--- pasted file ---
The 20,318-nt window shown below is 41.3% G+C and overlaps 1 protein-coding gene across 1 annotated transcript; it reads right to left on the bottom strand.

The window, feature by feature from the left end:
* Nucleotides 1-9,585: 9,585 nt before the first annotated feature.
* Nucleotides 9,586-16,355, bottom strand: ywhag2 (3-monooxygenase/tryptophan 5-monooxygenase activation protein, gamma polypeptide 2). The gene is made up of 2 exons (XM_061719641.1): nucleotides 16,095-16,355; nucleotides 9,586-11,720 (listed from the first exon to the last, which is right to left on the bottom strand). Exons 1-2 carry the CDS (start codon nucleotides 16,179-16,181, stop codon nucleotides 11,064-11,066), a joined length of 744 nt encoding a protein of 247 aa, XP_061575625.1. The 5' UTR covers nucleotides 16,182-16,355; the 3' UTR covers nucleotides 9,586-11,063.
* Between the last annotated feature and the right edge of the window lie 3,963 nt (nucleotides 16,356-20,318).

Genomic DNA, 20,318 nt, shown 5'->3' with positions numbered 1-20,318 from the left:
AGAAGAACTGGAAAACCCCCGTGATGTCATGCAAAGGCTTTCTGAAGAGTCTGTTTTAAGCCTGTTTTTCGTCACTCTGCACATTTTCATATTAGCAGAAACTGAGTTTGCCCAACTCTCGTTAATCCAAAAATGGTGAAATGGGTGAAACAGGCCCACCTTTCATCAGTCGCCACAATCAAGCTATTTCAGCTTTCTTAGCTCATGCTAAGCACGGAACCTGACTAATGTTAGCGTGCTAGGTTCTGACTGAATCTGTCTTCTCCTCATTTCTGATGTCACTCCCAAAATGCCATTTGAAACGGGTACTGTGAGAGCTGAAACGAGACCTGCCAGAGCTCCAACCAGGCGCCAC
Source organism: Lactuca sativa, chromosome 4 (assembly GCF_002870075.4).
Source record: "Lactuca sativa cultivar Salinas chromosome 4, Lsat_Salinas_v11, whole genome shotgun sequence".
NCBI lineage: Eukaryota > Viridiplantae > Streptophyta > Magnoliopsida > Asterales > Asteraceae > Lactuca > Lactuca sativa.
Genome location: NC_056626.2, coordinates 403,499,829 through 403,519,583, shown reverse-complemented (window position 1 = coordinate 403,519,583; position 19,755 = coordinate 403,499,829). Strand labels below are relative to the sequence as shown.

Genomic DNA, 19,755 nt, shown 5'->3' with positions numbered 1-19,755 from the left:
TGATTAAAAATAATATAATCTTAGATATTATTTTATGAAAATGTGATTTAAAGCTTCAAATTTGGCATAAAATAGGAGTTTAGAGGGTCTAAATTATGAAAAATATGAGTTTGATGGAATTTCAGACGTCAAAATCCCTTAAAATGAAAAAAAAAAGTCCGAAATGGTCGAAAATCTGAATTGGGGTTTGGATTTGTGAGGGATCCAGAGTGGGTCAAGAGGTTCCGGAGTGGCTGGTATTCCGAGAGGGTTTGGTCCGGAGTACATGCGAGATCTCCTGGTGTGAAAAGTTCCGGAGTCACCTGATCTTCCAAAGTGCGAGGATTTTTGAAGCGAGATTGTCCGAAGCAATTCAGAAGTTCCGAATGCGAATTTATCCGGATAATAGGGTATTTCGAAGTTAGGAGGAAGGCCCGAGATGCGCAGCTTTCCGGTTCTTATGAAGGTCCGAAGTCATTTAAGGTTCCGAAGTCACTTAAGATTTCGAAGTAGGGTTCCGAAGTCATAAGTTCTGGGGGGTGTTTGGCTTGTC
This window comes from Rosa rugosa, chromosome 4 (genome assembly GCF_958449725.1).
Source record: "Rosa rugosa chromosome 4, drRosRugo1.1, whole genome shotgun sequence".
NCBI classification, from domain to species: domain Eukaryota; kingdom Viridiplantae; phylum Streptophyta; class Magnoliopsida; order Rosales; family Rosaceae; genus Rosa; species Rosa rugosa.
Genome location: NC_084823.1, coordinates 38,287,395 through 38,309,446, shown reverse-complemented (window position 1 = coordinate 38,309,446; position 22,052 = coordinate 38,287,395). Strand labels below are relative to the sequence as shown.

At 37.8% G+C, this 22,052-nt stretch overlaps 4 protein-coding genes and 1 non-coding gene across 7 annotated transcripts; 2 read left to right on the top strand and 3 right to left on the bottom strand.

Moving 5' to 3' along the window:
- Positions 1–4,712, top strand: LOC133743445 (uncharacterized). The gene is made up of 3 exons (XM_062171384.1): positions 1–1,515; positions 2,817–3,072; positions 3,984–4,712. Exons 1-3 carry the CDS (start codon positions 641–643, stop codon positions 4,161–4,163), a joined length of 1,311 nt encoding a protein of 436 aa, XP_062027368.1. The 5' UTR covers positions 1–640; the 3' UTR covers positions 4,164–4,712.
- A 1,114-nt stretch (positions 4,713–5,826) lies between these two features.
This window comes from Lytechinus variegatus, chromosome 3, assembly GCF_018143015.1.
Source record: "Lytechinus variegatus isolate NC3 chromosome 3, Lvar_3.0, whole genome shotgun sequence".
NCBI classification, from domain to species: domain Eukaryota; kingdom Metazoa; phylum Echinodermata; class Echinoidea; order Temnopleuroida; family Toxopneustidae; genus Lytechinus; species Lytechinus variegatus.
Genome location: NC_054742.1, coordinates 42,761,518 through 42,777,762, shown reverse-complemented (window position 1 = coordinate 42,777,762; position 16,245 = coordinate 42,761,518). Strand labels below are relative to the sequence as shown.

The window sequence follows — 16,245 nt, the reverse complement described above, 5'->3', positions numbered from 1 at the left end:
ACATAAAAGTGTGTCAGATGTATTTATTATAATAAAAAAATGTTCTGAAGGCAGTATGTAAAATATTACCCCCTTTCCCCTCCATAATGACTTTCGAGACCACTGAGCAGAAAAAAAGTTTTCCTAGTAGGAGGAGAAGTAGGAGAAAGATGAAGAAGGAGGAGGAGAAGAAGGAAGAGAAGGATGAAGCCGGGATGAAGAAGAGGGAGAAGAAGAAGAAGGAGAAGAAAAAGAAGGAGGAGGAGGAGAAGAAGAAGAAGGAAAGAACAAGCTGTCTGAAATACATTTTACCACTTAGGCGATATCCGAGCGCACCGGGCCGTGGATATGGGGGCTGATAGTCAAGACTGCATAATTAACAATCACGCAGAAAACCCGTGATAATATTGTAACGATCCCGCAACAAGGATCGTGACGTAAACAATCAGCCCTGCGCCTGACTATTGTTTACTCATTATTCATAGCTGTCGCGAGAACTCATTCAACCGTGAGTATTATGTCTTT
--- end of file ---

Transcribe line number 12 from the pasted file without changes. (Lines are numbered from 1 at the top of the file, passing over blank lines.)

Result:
Genomic DNA, 19,755 nt, shown 5'->3' with positions numbered 1-19,755 from the left: